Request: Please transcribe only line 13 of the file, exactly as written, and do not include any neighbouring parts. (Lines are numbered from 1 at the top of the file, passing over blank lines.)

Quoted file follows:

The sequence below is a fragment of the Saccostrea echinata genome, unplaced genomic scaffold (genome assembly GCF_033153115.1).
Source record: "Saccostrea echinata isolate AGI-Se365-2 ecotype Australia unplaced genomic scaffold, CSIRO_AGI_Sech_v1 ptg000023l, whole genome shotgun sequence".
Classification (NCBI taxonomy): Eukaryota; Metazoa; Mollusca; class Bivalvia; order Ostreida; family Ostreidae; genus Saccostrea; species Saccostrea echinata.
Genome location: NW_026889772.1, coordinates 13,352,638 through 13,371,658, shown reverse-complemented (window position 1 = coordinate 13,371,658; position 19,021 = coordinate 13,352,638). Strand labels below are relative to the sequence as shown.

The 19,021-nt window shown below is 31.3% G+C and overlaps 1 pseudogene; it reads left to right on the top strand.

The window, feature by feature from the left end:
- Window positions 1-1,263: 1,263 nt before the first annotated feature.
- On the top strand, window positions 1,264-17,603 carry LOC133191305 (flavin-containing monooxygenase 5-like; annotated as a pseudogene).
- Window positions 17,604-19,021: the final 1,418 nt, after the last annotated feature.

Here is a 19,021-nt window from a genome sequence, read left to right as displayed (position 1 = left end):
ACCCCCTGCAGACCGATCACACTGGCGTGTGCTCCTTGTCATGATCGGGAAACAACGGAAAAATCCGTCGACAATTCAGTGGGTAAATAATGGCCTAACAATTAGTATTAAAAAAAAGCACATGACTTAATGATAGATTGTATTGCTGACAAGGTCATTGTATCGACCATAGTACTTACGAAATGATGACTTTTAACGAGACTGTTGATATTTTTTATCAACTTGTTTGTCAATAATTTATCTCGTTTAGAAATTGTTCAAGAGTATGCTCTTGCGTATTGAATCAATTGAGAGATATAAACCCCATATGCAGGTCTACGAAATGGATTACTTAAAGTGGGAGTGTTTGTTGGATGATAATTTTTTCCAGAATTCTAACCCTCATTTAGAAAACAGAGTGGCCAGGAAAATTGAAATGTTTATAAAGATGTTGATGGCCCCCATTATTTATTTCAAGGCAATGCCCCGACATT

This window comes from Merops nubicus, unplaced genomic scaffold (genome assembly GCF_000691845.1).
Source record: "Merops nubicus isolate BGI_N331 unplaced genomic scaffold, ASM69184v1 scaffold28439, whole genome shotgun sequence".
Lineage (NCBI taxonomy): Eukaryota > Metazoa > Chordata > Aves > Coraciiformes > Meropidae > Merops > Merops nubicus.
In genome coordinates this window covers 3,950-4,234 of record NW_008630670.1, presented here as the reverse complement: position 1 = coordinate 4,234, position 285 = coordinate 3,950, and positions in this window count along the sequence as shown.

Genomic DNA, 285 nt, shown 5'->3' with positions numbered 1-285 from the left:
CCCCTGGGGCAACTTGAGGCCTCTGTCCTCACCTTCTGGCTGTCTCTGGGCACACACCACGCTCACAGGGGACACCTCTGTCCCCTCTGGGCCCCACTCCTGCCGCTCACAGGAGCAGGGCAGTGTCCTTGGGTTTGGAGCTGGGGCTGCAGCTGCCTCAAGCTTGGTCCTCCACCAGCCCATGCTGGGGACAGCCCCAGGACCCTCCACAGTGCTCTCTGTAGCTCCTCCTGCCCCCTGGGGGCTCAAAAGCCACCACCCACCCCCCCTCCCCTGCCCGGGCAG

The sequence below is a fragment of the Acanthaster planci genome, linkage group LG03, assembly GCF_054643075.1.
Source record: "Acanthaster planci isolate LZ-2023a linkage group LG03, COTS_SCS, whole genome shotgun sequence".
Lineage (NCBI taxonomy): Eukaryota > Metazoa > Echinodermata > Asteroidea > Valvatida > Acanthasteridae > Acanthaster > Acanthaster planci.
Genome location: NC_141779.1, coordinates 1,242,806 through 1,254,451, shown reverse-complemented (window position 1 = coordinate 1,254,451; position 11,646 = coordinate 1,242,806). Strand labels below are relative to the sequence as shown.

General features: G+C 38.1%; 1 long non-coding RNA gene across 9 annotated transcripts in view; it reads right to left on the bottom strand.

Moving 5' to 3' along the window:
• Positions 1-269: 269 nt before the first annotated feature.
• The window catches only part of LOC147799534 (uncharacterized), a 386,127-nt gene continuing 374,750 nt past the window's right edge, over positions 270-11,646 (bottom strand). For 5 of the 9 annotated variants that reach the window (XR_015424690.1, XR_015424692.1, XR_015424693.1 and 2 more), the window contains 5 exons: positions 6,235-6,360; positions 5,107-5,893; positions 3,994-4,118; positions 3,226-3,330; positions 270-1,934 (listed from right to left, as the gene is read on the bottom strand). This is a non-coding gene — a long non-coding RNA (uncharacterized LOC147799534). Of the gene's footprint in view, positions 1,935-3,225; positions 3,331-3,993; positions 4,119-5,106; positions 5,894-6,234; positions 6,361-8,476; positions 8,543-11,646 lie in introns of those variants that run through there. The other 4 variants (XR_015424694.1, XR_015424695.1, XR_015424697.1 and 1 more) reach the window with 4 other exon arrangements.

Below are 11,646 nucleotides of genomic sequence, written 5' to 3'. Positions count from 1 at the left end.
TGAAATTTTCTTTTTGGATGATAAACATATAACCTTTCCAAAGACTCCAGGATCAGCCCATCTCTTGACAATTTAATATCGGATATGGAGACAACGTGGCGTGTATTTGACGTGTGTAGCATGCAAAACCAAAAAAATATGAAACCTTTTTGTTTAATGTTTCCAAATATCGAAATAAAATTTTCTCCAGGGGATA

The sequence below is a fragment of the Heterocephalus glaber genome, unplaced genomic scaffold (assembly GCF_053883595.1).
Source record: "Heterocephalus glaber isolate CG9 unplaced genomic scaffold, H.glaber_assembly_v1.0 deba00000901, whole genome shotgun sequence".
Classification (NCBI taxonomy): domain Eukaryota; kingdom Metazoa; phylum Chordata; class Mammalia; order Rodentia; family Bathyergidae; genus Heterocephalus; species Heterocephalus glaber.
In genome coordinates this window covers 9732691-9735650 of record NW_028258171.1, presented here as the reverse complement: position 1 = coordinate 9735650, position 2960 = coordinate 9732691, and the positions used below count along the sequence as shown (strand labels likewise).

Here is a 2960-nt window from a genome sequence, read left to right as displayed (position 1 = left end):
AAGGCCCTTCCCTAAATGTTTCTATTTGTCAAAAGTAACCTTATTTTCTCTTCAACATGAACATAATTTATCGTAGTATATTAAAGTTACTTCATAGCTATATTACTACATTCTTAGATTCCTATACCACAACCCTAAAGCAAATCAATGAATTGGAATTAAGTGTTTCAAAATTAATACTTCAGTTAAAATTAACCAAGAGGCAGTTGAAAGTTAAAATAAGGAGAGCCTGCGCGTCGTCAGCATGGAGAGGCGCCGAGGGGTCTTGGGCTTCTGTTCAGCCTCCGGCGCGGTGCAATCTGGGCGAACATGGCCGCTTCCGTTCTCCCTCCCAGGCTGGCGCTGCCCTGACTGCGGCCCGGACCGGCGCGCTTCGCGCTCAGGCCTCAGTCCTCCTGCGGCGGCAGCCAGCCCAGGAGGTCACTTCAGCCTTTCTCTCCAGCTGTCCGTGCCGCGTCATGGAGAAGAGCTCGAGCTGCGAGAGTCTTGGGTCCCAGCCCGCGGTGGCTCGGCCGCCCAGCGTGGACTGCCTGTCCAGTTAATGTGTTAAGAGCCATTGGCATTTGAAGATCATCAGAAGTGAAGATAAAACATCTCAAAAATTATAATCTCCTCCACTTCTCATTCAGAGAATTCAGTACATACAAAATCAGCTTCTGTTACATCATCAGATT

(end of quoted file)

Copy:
Source record: "Merops nubicus isolate BGI_N331 unplaced genomic scaffold, ASM69184v1 scaffold28439, whole genome shotgun sequence".